FIGHTER: Nathan Fleming (right), with his younger brother Josh, is looking ahead and learning how to live life with a titanium rod in his leg.
FIGHTER: Nathan Fleming (right), with his younger brother Josh, is looking ahead and learning how to live life with a titanium rod in his leg. Georgia Simpson

How a skateboard accident ultimately saved man's life

STARING down the barrel of a cancer diagnosis is one of the most confronting things Nathan Fleming has had to face.

The 35-year-old was diagnosed with osteo sarcoma, a cancer so rare that only 20 people in Australia are diagnosed annually.

Trying to 'relive his youth on a skateboard', Mr Fleming had a little accident, which resulted in a broken left foot and a few months in a moon boot.

It was then he started to notice pain in his right thigh, and after countless doctors' appointments, he was diagnosed with the disease in August 2018.

"The pain in my thigh was like a stabbing - like someone stabbing a steak knife into my leg and twisting it," he said.

He was diagnosed in Brisbane at the Princess Alexandria Hospital, and he said words failed him, as "what the eff?" went through his head.

"Three men in suits were huddled around a computer and when I walked in, they turned around and just looked at me.

"I thought, 'this doesn't look good'," he said.

Ten months of gruelling chemotherapy ensued, and although Mr Fleming acknowledges that not succumbing to the darkness was hard, the diagnosis also bought some reprieve.

 

Nate underwent 10 months of gruelling chemotherapy. This was taken on August 28, 2018.
Nate underwent 10 months of gruelling chemotherapy. This was taken on August 28, 2018. Contributed

"I knew at the start of the year that something wasn't right, and when I found out it was cancer, there was almost a small sigh of relief, as it wasn't something wrong inside my head."

The original plan was 10 months of intensive chemotherapy, combined with the removal of his right femur, that would be replaced with his shin bone, which was to be replaced with a donor bone.

However, new technology had evolved and Mr Fleming is the first person in the country to have a titanium rod in place of his right femur.

The operation was meant to be a four-hour affair, but it lasted seven.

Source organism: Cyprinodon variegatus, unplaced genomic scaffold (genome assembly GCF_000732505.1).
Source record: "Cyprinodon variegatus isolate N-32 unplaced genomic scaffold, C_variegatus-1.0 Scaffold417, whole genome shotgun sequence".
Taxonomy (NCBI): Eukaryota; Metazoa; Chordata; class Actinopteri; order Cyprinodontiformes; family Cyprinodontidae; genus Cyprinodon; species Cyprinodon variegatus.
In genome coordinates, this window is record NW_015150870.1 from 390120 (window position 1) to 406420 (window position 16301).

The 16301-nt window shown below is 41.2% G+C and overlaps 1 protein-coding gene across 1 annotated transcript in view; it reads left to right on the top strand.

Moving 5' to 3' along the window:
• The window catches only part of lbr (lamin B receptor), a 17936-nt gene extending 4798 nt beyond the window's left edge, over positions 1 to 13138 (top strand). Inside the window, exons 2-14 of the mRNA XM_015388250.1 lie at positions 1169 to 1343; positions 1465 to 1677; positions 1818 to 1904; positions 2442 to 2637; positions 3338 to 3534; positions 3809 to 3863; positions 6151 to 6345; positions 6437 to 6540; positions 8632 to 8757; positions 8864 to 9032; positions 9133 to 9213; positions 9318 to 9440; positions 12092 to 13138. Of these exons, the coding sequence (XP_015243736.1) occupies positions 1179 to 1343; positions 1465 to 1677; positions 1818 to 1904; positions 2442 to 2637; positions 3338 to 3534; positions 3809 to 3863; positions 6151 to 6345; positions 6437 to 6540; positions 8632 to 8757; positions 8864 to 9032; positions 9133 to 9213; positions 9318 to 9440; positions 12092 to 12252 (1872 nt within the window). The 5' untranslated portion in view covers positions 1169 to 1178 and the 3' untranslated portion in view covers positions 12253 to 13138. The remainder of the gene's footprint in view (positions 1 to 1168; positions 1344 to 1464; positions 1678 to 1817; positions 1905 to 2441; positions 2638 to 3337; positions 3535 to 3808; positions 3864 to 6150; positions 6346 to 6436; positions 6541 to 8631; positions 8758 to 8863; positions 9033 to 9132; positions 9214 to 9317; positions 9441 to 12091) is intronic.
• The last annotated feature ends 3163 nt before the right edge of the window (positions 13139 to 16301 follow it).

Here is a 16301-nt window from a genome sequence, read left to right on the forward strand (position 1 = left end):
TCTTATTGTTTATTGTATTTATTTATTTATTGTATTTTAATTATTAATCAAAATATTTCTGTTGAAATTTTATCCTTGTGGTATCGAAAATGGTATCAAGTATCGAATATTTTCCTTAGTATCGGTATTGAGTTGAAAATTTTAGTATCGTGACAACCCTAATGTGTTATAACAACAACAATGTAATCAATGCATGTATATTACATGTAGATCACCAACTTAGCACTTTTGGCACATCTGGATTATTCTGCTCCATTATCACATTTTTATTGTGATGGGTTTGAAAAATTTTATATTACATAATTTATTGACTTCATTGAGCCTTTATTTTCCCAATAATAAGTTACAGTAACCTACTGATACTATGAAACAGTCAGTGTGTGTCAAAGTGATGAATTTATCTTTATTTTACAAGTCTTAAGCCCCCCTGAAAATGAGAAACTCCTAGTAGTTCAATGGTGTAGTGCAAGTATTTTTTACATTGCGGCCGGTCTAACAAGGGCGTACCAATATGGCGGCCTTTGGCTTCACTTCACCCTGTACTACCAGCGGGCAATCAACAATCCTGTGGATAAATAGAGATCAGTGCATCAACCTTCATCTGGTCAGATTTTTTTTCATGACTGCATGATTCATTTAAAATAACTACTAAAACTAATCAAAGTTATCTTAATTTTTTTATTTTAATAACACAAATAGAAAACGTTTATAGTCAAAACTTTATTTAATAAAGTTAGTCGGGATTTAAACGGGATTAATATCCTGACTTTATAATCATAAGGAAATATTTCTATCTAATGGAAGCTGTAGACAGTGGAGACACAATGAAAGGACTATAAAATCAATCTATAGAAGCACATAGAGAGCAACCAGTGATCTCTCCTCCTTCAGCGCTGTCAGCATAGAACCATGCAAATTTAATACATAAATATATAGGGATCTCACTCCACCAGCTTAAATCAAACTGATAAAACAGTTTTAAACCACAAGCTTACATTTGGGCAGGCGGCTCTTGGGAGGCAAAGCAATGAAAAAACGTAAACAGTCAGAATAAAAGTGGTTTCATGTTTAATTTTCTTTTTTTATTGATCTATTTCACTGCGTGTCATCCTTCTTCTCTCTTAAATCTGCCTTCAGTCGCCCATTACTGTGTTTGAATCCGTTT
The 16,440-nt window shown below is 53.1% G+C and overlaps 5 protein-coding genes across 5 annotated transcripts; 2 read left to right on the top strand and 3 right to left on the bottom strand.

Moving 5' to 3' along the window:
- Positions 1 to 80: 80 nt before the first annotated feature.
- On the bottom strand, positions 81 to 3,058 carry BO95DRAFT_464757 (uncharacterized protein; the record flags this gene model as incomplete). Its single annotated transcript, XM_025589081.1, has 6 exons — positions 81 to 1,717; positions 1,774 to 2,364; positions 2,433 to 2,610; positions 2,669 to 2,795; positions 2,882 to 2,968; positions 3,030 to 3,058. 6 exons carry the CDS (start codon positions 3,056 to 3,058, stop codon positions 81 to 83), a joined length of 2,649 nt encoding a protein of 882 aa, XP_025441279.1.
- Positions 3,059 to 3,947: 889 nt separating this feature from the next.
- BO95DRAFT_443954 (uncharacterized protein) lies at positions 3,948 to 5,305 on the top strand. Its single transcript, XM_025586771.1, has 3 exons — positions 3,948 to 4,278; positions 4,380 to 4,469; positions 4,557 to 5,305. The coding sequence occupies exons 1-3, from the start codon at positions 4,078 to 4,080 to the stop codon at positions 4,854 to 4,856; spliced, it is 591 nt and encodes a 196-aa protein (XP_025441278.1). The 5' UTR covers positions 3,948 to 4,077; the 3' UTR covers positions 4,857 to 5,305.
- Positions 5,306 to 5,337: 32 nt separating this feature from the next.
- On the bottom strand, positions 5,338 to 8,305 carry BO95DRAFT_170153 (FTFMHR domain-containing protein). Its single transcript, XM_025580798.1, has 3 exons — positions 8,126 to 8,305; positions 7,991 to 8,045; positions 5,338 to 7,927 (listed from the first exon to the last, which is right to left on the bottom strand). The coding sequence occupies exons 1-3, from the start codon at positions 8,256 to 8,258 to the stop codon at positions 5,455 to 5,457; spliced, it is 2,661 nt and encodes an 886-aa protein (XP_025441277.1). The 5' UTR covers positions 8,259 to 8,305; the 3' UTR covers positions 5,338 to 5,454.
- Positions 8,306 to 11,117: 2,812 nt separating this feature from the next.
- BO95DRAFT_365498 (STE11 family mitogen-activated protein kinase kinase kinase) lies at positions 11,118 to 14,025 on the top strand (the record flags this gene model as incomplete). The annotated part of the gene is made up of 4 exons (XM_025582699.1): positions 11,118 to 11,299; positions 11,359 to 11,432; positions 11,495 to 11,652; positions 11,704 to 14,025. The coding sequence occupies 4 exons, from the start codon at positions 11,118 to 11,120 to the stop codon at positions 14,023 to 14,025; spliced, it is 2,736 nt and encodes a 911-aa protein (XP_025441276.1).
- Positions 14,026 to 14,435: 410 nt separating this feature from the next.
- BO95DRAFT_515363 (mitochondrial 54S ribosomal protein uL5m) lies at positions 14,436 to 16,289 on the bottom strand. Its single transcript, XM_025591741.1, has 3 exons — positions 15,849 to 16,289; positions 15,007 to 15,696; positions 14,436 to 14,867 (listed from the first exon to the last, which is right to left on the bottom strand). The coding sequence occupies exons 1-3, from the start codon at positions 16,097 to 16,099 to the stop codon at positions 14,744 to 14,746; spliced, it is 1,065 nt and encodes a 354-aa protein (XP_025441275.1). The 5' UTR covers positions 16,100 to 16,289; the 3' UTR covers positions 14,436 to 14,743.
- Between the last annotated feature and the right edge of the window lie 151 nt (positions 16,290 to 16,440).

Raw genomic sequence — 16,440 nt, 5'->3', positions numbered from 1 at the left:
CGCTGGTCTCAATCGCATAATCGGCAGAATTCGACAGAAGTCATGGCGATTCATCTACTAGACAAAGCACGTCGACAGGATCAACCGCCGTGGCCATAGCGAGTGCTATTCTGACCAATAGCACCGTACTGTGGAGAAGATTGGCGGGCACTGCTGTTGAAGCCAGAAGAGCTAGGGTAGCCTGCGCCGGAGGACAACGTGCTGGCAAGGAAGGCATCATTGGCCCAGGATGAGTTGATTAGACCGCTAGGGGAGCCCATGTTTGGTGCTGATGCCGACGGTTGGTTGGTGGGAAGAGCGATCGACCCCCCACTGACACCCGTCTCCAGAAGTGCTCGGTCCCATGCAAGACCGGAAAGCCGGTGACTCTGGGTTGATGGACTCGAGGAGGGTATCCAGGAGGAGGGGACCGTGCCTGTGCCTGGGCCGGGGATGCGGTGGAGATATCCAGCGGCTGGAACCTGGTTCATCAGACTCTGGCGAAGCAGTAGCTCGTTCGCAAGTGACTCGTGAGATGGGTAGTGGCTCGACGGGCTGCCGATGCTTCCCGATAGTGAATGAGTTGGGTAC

The titanium rod was designed and built in Germany, something Mr Fleming was relatively pleased about as Germany's reputation for producing premium automobiles meant he was in safe hands.

 

SCARS: Nate had his right femur removed, and it's place is now a titanium rod which was designed and manufactured in Germany. He lost three litres of blood in the seven hour surgery, and required 40 stitches.
SCARS: Nate had his right femur removed, and it's place is now a titanium rod which was designed and manufactured in Germany. He lost three litres of blood in the seven hour surgery, and required 40 stitches. Contributed

The titanium rod arrived the morning of the surgery, and the measurements had to be precise - if they weren't and it didn't fit, Nathan would be faced with the prospect of losing his entire right leg, and he wouldn't know this until he woke up from the surgery.

"I was petrified the morning of the surgery," he said.

Mr Felming has been to hell and back, but his outlook on life is inspiring.

"I have literally been given a second chance at life, and not many people get that," he said.

The support of the community is what got him through his bleakest moments.

Mr Fleming said the one thing he wanted people to take away from his battle was how important it is to listen to your body.

"You know your body the best, so if you think something is not right, go back and get a second, third or fourth opinion," he said.

Mr Fleming describes himself as the person 'who would always jump off a roof into a pool', and he still has a long road ahead of him as he adjusts to life with his modified right leg.

In June, Mr Fleming had his first scan seven weeks after his last round of chemotherapy, and the feeling of elation at finding out he was 'clear' was incomparable to anything he had felt during the past year.

"There is no way I would have gotten through this without everyone's support. I can understand why people fall into that dark place, because they don't have that network."

 

Taken in May this year, Nate celebrates the end of a brutal 10 months of chemotherapy in true style - with an espresso martini.
Taken in May this year, Nate celebrates the end of a brutal 10 months of chemotherapy in true style - with an espresso martini. Contributed